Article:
Mastering the depth of field can be a before and after in your photographs. And this happens by going beyond large opening or small opening. If in the article The Depth of Field: Explanatory Graph find a clear, concrete and concise explanation of what is the depth of field, today we take another step and tell you how to master it. Why sometimes you don’t get that unfocused background that you crave so much or why you don’t get what you want to be in focus.

In this article I will give you tips and tricks so that the depth of field does not resist you anymore and you get the photo you want, and you do not have to settle for the one you get .

And I’m going to do it in the language that characterizes the blog, that of the earthlings;). Avoiding complex technicalities and explanations. That here we are to facilitate things , not to complicate them;). You stay? You will not regret!


To master a concept you must first know it, right? Well let’s start here. Depth of field is the sharp or focused area of an image. Mario explains it to you in a very graphic and fun way in this video:

Therefore, an image where all or almost everything is in focus (or sharp) has a large depth of field. If, on the other hand, only a small part of the scene looks sharp in contrast to the rest out of focus, it is a photograph with a small depth of field. So far, of course, right? Even better, we see it with a graph and with two sample photos.

Now look at these two images so you can understand the concept much better:

Large depth of field

As you can see, the whole scene is in focus, you can distinguish the details of all the planes, from the rocks and the grass in the foreground, to the mountains in the background with its snow.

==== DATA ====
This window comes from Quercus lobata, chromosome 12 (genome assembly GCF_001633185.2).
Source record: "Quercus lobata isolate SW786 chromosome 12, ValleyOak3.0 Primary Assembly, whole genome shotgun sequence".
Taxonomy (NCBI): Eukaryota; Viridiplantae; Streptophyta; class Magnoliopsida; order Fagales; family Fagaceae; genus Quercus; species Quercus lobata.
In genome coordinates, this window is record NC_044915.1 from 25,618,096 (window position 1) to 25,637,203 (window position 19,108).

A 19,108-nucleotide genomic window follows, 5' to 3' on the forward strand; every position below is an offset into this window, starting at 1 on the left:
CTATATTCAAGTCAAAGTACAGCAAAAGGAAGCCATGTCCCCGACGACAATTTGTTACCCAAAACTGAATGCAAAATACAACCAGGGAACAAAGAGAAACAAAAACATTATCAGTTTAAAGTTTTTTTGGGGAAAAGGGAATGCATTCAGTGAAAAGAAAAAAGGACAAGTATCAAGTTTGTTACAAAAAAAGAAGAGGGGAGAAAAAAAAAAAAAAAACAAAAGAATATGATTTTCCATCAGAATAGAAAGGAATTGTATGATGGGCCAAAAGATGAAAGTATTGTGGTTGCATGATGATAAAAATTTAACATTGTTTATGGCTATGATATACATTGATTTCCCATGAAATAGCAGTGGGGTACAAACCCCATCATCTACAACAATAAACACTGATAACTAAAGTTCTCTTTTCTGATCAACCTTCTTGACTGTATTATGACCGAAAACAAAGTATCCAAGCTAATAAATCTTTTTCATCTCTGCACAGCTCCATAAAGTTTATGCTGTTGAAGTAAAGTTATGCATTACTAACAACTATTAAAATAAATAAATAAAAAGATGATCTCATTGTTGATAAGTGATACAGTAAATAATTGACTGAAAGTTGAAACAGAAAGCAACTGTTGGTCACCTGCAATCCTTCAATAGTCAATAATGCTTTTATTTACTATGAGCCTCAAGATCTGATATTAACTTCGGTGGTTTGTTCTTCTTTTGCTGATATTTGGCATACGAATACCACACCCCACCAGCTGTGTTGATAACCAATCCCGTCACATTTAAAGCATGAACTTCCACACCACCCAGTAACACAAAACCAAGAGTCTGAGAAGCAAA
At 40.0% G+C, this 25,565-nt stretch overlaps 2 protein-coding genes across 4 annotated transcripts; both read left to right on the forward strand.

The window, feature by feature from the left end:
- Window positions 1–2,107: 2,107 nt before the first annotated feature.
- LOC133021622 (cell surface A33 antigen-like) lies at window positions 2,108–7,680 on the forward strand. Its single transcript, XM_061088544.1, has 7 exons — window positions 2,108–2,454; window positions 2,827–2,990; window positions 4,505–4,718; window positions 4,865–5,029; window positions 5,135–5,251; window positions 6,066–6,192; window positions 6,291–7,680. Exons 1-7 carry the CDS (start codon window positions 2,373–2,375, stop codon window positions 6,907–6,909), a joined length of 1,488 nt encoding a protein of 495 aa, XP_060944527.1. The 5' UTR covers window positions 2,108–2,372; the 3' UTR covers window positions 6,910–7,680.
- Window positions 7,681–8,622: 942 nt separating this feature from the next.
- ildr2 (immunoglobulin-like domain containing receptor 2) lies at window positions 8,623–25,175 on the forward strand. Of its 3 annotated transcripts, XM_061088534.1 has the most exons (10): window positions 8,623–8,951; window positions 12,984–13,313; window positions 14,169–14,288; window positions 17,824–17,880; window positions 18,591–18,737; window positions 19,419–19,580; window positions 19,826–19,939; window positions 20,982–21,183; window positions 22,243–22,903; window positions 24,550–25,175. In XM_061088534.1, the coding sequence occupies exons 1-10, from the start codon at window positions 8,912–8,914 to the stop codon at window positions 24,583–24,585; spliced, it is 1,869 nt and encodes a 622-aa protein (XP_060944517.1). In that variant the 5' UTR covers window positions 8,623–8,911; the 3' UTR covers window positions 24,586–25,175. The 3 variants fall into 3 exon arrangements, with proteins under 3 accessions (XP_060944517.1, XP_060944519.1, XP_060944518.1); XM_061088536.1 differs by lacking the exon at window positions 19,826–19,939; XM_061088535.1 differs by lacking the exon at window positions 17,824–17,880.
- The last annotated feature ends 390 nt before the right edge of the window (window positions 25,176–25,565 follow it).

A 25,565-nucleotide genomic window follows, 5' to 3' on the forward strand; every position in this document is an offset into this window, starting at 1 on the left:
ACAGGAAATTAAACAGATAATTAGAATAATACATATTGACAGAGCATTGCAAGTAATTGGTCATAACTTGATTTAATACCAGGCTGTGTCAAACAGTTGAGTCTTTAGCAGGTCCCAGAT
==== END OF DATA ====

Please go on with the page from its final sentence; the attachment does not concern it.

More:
Small depth of field

On the other hand, in this photograph we can only observe a few flowers with their stems, what we have in the closest plane is intuited or we see more blurry and the background becomes a practically smooth area.

An important fact before continuing. The focus plane is perpendicular to the shooting direction. If you look at this scheme, when taking the photo, the bird above would be out of the focus plane, with a very small depth of field could go out of focus.

The focus is perpendicular to the shot


The depth of field, rather than a technical concept, which is it, is a compositional instrument. It is the technique at the service of creativity. Using this you can compose the image as you wish, erase annoying backgrounds, focus attention on a single point of the image, achieve spectacular portraits, or show an entire landscape from beginning to end. The depth of field allows you to own the image. Modify the scene to your liking.

If you think about it, it’s as if you had a magic wand to make items disappear, or to tell the viewer without a single word where to look.

Are you now understanding why mastering it means a before and after in your photographs? ; P Then let’s continue to get the most out of it. Today I have decided to clear all your doubts and get a new universe to open before you.


There are four factors that influence depth of field. Let’s see one by one.


This is a factor that depends on the team, more specifically the objective. The diaphragm is the part of your goal that regulates the entry of light. At a lower number (f /), the aperture of the diaphragm will be larger, more light will enter and the depth of field will be smaller. In turn, it is the most used to control depth of field, as it is the easiest to handle.

To be clear, because the concept is confusing when expressed upside down:

  • large aperture ⇒ small depth of field (little focused area)
  • small aperture ⇒ large depth of field (much focused area)


Those of the objective. For example, the objectives that usually come with the kit do not usually have a maximum aperture of more than f / 3.5. Some do not even pass f / 5.6. That means the ability to blur is much more limited. If this is your case, you just found an answer to why you don’t get those portraits where only the eyes appear focused.